Winter CSA Share – #1

Welcome to the 1st share of the Pitchfork & Crow Winter CSA!  Here’s what’s in the share this week:

  • Savoy Cabbage
  • German Butterball Potatoes
  • Arugula
  • Kohlrabi – A funny rooty vegetable, that is actually a bulbous stem as it grows above ground, excellent eaten raw or cooked.  Click here for a great rundown on various ways to prepare kohlrabi.
  • Chicory Mix – Thanks to some cold temperatures the chicories aren’t as bitter as some years.  This mix makes for a lovely winter salad, but you can also wilt the leaves if you prefer something warmer. 
  • Red Ripe Hot Poblano Pepper – The very last of the 2018 fresh peppers. You may find some imperfections, but I decided they weren’t worth wasting these beauts.
  • Cilantro
  • Yellow Onions
  • Festival Acorn Squash
  • Pie Pumpkin
  • Calico Popcorn – You can knock the kernels off the cob and into a paper bag and pop this in the microwave.  We’ve had fun watching them pop on the cob too!  Most often we’ll use these directions and pop it on the stovetop.
  • Dried Plums – Italian prune plums from the farm, dried into a delicious candy-like treat!

Chicory mix for winter salads! (left) and the only winter farm photo I could scrounge up. (right)

Welcome to the first week of the Winter CSA!  I’ve been planning and planting for the winter season for months now and I’m excited to finally share the bounty of the season with you intrepid local eaters!  This is the sixth P&C Winter CSA season.  After a hiatus last year it’s nice to be back at the year-round farming gig this season.  Winter poses all sorts of its own challenges to farming, but the winter vegetables are generally worth the hurdles.  Frost sweetened roots and greens are a cozy treat on a dark and windy day like I woke up to today.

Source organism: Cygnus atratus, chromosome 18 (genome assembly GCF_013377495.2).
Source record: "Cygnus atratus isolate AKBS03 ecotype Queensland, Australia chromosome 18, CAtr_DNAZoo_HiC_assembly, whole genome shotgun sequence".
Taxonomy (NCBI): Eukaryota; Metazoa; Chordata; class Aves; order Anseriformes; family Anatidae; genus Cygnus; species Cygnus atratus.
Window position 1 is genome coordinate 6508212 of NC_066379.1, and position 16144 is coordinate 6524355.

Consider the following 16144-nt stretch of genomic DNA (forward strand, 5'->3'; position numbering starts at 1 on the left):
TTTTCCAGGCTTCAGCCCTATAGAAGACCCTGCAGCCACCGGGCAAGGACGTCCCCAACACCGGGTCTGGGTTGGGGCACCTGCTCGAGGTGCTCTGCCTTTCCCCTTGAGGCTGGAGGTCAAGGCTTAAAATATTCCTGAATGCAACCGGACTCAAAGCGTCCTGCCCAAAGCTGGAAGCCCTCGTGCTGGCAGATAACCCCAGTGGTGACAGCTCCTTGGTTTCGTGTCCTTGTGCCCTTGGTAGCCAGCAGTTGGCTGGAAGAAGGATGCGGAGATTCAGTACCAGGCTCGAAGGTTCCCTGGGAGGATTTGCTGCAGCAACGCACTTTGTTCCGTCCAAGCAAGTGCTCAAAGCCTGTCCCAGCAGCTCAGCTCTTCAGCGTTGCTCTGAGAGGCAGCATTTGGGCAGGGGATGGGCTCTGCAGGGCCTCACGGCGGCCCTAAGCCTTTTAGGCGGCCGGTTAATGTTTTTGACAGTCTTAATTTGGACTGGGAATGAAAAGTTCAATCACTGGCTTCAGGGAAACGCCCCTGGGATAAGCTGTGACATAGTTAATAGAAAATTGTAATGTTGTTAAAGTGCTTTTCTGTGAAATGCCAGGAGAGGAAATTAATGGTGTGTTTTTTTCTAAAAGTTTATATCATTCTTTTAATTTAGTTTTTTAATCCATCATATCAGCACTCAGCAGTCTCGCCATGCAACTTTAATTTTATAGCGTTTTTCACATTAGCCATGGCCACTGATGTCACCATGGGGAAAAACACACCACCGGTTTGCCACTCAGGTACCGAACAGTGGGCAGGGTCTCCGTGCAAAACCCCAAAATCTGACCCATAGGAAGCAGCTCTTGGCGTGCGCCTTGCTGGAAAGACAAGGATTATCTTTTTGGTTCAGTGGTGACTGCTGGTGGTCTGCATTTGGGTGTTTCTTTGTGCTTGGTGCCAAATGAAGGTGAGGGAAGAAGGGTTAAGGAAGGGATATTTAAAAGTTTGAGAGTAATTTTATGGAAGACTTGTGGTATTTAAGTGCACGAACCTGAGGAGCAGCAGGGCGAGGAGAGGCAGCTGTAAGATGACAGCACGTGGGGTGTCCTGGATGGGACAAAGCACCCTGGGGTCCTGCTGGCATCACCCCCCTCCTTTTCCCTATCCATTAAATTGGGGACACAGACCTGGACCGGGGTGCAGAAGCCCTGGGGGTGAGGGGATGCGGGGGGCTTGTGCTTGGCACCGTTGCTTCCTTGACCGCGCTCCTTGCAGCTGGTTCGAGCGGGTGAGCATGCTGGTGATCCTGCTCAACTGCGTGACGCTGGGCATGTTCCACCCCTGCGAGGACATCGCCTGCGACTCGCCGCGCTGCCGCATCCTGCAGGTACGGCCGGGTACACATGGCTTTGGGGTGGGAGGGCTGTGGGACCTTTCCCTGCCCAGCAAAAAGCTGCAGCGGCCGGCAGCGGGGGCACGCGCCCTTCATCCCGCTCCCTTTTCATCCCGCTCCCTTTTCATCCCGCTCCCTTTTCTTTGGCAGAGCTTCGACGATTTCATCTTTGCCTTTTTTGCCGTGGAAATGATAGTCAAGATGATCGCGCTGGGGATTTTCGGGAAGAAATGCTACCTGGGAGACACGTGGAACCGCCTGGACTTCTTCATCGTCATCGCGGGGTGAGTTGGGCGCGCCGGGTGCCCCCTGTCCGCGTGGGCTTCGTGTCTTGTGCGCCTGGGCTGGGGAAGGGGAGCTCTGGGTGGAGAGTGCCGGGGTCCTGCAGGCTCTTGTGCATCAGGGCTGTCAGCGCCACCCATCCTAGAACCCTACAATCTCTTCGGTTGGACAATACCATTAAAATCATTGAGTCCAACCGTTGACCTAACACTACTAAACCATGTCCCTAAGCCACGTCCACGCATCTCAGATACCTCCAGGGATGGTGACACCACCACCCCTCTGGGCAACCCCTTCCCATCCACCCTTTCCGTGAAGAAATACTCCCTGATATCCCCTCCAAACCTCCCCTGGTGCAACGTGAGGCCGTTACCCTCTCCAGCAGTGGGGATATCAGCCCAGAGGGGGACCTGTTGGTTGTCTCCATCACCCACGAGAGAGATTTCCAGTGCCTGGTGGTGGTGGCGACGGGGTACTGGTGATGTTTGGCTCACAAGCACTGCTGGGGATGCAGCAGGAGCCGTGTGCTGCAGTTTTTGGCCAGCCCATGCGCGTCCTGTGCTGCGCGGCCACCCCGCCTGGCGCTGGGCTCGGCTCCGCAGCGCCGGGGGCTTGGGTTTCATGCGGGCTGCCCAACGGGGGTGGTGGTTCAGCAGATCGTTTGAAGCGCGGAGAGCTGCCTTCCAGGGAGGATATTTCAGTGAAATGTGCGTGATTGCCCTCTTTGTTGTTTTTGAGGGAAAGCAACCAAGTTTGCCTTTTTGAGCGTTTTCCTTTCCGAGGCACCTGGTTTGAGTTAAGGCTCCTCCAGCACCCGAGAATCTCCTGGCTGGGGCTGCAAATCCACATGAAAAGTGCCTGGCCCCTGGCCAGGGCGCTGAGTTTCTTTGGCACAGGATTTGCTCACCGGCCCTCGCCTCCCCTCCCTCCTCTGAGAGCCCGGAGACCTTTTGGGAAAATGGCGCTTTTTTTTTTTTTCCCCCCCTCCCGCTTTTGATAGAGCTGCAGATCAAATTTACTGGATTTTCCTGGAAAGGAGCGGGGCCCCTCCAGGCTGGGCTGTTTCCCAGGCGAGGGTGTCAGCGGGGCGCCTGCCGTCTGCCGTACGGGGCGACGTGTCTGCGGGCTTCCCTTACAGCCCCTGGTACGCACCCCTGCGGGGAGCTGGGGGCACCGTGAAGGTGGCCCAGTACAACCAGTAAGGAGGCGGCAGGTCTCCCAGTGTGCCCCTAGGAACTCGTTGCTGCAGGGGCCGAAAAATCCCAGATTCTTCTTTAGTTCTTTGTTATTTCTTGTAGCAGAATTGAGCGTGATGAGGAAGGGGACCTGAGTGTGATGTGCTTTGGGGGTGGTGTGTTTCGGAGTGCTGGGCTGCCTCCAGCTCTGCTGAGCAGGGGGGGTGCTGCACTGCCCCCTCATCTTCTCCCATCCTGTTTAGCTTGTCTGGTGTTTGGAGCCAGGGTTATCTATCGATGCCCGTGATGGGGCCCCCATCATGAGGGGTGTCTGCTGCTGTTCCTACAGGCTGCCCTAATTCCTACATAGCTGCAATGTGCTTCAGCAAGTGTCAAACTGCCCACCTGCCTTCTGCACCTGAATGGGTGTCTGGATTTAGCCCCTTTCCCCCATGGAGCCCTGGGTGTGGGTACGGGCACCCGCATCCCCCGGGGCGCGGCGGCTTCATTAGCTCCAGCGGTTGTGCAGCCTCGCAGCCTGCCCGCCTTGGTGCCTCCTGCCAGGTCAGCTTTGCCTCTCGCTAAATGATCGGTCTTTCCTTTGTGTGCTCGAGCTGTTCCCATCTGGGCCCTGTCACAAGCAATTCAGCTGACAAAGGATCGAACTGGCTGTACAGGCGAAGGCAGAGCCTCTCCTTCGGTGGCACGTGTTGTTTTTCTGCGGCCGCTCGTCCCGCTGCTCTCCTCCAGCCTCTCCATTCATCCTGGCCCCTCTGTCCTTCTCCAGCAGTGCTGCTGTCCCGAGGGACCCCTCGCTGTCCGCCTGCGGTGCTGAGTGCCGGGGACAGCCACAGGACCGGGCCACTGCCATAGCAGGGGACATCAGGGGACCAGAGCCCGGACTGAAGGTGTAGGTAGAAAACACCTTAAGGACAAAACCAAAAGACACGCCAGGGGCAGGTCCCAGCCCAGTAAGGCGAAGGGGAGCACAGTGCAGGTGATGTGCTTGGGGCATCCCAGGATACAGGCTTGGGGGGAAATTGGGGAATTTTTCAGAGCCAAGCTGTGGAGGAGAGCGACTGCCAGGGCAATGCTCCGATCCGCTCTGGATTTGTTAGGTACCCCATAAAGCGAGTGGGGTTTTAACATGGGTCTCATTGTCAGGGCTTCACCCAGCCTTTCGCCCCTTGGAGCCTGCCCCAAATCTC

So far December has been a willing participant in the Winter CSA.  That’s to say December has dealt out a few frosty mornings but kept the ice storms and snow storms at bay thus far.  Of course it’s too dark at the moment to assess any damage from the overnight windstorm, but I think we’re probably just fine.  The weather is usually the biggest hurdle during the Winter CSA season.  Cold temperatures and mud tend to slow field work and complicate both winter growing efforts and winter deliveries.  As we begin this season, please know I’m going to try my very hardest to bring you delicious, diverse, seasonal produce to each CSA pick-up over the next four months.  Fingers crossed those months are as kind as December has been.